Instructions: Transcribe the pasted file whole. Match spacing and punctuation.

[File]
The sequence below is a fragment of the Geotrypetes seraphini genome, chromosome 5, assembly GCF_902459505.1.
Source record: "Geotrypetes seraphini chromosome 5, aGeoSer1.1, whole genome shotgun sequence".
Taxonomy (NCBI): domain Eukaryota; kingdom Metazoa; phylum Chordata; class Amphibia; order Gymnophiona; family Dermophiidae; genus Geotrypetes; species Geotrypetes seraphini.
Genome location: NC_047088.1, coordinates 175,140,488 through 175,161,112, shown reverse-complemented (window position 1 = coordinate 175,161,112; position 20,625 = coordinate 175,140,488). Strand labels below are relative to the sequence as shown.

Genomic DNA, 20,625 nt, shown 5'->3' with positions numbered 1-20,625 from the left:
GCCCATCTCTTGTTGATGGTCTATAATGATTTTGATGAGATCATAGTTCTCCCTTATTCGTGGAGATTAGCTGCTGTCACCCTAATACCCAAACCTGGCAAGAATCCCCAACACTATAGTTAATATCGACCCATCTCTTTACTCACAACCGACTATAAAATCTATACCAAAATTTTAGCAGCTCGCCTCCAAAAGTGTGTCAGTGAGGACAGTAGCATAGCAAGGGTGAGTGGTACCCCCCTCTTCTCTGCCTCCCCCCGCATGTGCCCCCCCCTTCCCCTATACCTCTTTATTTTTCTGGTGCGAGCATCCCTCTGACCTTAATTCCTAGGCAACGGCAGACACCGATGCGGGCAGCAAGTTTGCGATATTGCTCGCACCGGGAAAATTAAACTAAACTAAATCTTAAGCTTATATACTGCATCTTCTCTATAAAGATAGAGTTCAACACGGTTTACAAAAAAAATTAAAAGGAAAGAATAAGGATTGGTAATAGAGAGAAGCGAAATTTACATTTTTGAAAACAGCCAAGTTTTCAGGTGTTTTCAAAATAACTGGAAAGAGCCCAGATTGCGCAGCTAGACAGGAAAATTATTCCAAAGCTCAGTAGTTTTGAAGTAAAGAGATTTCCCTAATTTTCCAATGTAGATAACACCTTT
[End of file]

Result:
The sequence below is a fragment of the Geotrypetes seraphini genome, chromosome 5, assembly GCF_902459505.1.
Source record: "Geotrypetes seraphini chromosome 5, aGeoSer1.1, whole genome shotgun sequence".
Taxonomy (NCBI): domain Eukaryota; kingdom Metazoa; phylum Chordata; class Amphibia; order Gymnophiona; family Dermophiidae; genus Geotrypetes; species Geotrypetes seraphini.
Genome location: NC_047088.1, coordinates 175,140,488 through 175,161,112, shown reverse-complemented (window position 1 = coordinate 175,161,112; position 20,625 = coordinate 175,140,488). Strand labels below are relative to the sequence as shown.

Genomic DNA, 20,625 nt, shown 5'->3' with positions numbered 1-20,625 from the left:
GCCCATCTCTTGTTGATGGTCTATAATGATTTTGATGAGATCATAGTTCTCCCTTATTCGTGGAGATTAGCTGCTGTCACCCTAATACCCAAACCTGGCAAGAATCCCCAACACTATAGTTAATATCGACCCATCTCTTTACTCACAACCGACTATAAAATCTATACCAAAATTTTAGCAGCTCGCCTCCAAAAGTGTGTCAGTGAGGACAGTAGCATAGCAAGGGTGAGTGGTACCCCCCTCTTCTCTGCCTCCCCCCGCATGTGCCCCCCCCTTCCCCTATACCTCTTTATTTTTCTGGTGCGAGCATCCCTCTGACCTTAATTCCTAGGCAACGGCAGACACCGATGCGGGCAGCAAGTTTGCGATATTGCTCGCACCGGGAAAATTAAACTAAACTAAATCTTAAGCTTATATACTGCATCTTCTCTATAAAGATAGAGTTCAACACGGTTTACAAAAAAAATTAAAAGGAAAGAATAAGGATTGGTAATAGAGAGAAGCGAAATTTACATTTTTGAAAACAGCCAAGTTTTCAGGTGTTTTCAAAATAACTGGAAAGAGCCCAGATTGCGCAGCTAGACAGGAAAATTATTCCAAAGCTCAGTAGTTTTGAAGTAAAGAGATTTCCCTAATTTTCCAATGTAGATAACACCTTT